1½ tbs tahini paste
2 tbs natural yoghurt
2 fat garlic cloves, peeled and crushed
1 sprig of thyme, leaves picked
Salt and pepper
Extra-virgin olive oil, to drizzle A few pinches of sumac, or a little chopped flat-leaf parsley, to sprinkle
Preheat the oven to 220ºC/Gas 7. Prick each aubergine several times with the tip of a sharp knife and place both on a lightly oiled baking dish.
Roast in the hot oven for about 40 minutes until the skins are wrinkly and the aubergines feel soft when lightly pressed. Leave the aubergines until they are cool enough to handle, then peel away the blackened skins and put the flesh into a colander.
Press with the back of a ladle to squeeze out as much liquid as possible. Blitz the aubergine flesh in a blender. Add the lemon juice, tahini, yoghurt, garlic, thyme leaves and seasoning. Blitz briefly, check for seasoning, tip into a bowl, cover and place in the fridge for at least an hour.
When cold, spoon the baba ganoush into a serving dish, drizzle a little olive oil over the surface, sprinkle with sumac or the chopped parsley and serve with warm flatbreads
Apart from being much less exotic, the second recipe has origins closer to home. When I was a student in Dublin light years ago, the Irish Countrywomen’s Association operated a restaurant on the north side of Stephen’s Green, between the Shelbourne Hotel and the top of Dawson Street. It was divided into two sections. In one, you could have a regular three course lunch and in the other, delicious snacks.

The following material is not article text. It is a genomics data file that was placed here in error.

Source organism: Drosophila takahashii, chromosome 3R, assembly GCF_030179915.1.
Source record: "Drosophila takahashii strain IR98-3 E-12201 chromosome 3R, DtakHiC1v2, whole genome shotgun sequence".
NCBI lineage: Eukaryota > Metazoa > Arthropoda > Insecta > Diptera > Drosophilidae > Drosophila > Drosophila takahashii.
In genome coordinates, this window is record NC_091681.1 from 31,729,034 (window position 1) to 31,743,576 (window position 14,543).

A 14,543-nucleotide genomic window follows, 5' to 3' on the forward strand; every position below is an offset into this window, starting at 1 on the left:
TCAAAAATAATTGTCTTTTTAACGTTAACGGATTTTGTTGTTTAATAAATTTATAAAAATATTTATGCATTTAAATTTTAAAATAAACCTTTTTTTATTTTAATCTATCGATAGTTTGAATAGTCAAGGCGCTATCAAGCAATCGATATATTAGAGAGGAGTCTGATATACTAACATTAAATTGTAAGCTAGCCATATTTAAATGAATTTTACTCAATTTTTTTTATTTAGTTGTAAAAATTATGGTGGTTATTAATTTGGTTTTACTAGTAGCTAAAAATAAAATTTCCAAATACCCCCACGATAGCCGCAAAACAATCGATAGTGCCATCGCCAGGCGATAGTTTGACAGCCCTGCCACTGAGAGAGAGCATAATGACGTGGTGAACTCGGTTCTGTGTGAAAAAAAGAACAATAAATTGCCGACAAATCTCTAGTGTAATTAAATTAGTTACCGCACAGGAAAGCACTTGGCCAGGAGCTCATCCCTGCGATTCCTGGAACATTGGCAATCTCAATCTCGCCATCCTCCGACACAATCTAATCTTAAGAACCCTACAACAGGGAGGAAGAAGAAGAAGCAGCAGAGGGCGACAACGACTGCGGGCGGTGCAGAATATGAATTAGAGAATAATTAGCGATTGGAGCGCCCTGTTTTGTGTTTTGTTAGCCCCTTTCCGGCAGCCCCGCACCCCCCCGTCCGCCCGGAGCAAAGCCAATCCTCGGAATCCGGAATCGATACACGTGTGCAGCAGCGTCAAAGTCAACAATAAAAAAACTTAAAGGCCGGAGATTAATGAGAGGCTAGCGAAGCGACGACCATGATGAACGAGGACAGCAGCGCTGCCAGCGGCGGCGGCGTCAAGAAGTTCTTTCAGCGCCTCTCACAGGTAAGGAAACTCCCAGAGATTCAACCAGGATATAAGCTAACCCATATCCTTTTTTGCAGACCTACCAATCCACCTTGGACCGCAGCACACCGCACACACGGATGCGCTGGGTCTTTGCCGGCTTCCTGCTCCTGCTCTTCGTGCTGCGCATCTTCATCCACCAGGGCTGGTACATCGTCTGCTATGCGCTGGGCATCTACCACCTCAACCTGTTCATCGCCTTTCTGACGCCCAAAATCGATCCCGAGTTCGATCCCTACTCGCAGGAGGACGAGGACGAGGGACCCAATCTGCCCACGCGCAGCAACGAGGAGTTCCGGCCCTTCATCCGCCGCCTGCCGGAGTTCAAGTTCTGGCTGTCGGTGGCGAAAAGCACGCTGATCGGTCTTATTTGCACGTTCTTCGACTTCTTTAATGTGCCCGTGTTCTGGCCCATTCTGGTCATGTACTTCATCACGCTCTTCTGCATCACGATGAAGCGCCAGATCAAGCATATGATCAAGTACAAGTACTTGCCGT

Wholesome and plain was how one would describe all the food served in the Country Shop, as the restaurant was called. Now, not many men penetrated this establishment but I had a male friend, who was much addicted to its fare, and so we were often to be seen in the snack section. I expect that the three course lunch on offer would have been beyond our slender means. Our favourite dish by far was Welsh Rarebit and one day, I had the temerity to ask for the recipe, which is now reproduced below. It is truly authentic and delivers exactly the delicious flavour of that Country Shop dish.
110g cheddar cheese, grated
1 tbs flour
1 tbs butter
2 tbs milk
1 slice of bread, lightly toasted
Preheat a grill to a medium temperature – 3-4 on a scale of 1-5
First make a roux. In a saucepan over a low heat, melt the butter and combine with the flour. Add the milk to the roux, stir in vigorously and you should then have a very thick paste.
Remove from the heat, add the cheese, combine thoroughly with the paste and spread evenly over the toasted bread, making sure that you cover the bread completely. Place under the grill and cook until the top is golden brown and bubbling – about 3-4 minutes. Serve immediately.
While the above is the original recipe as given to me orally, you could vary it by adding a small amount of mustard or a few drops of Worcesteshire Sauce. If you wanted to be a little more daring, you could also substitute beer for the milk. I serve Welsh Rarebit with sausages (as they did in the County Shop, as an optional extra !) and a tomato salad with lots of mustard in the dressing.